So sorry. I’m overdue. I ought to have posted some time ago. Though you wouldn’t know it to look at me, I’ve been busy.
What have I been up to, you ask. Answer: Binge-watching Netflix.
Uh-oh, you say. Winter sloth. Slacking off, eh? Answer: Not exactly.
Bear with me, I say. There’s a bit of backstory. You think: Excuses always have a backstory.
Yeah, yeah, yeah. Hear me out and then decide. Though it has been a long process, I’ll try to keep the telling brief.
About a decade ago I began to teach myself Japanese from CDs. I began by using the Pimsleur method. The method is research-based and structured to acquire language by ear and patterned repetition the way infants do. No written text or syllabus is provided so that pronunciation isn’t influenced by English-based ways of reading vowels. It is strictly listen, repeat and remember. As I didn’t want to learn writing anyway, I wanted to be able to speak—even if just a little—while traveling, that suited me just fine.
Unfortunately, there were serious flaws in the Pimsleur content. I was frustrated from learning too many macho pick-up lines along with vocabulary for driving and gassing up a car which I would never need in Japan. Quite alarmingly, the dialogues went from pleased to meet you to would you like to have a drink at my place to I want to stay in Japan with you, without any of the niceties or necessities between each stage.
Still, it was a reasonable way to start as it tuned my already musical ear. I am always complimented on my pronunciation. However, at $300 USD for each level of 30 CDs, I wasn’t inclined to move to levels 2 or 3 without knowing that the content would be suitable.
Since then I have acquired a smattering of additional, useful phrases on a hit and miss basis from friends and lessons on YouTube. Most of the latter I find excruciatingly tedious. Bored to death at the pace, I give up. Drilling phrases and sentence patterns into my skull so they stay there isn’t easy.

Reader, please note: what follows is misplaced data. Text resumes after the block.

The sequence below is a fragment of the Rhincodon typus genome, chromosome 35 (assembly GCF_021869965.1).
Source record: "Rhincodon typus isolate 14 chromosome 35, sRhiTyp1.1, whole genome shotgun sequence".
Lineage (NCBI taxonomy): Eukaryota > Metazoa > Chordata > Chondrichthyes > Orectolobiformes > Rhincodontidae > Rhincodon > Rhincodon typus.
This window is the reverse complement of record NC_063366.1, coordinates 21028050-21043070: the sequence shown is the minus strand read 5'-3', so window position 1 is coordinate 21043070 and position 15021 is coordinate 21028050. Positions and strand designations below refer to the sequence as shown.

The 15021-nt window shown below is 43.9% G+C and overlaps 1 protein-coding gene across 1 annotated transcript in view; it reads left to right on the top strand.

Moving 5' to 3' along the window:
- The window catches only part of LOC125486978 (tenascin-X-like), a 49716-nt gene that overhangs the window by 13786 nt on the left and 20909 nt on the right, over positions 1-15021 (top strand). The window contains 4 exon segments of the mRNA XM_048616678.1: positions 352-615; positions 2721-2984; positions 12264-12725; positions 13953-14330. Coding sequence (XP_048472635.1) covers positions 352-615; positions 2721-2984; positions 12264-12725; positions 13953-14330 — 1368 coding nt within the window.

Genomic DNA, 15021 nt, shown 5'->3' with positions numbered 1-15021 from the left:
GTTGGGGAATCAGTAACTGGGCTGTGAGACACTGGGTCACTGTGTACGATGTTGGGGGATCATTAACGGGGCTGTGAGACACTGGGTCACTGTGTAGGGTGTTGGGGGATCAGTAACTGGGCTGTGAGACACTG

According to Bernard Saint Jacques, Doctor Emeritus in communication and linguistics at the University of British Columbia, successful language acquisition in adult learners depends on two things. First, the motivation of the student and second, the opportunity to speak the language under real conditions.
Alas, I don’t get too much opportunity for the latter and all too quickly I arrive at the end of what I know how to say. Then I’m stuck again.
To shorten a much longer story, let me just say that’s how I ended up at Netflix. The Internet has changed greatly over time, and so has Netflix since I subscribed about two years ago. Recently their content has expanded to include options from various countries. Some say this is the new wave of content, a platform no longer limited to old runs of American movies or series such as: Friends, Suits, Scandal and the like.
First, by chance a series called Midnight Diner: Tokyo Stories piqued my attention. Then of course, the bots offered more in that vein. That’s how I ended up at Terrace House: Boys and Girls in the City and Terrace House: Aloha State.
In Japanese with English subtitles, these series have helped me not only to learn more Japanese, but also gain insight into a variety of cultural nuances. Bonus: I’ve had a splendid time. I’ve not been bored for a second, though it still hasn’t solved the problem of not having opportunities to speak under real conditions. Never mind. One step at a time.
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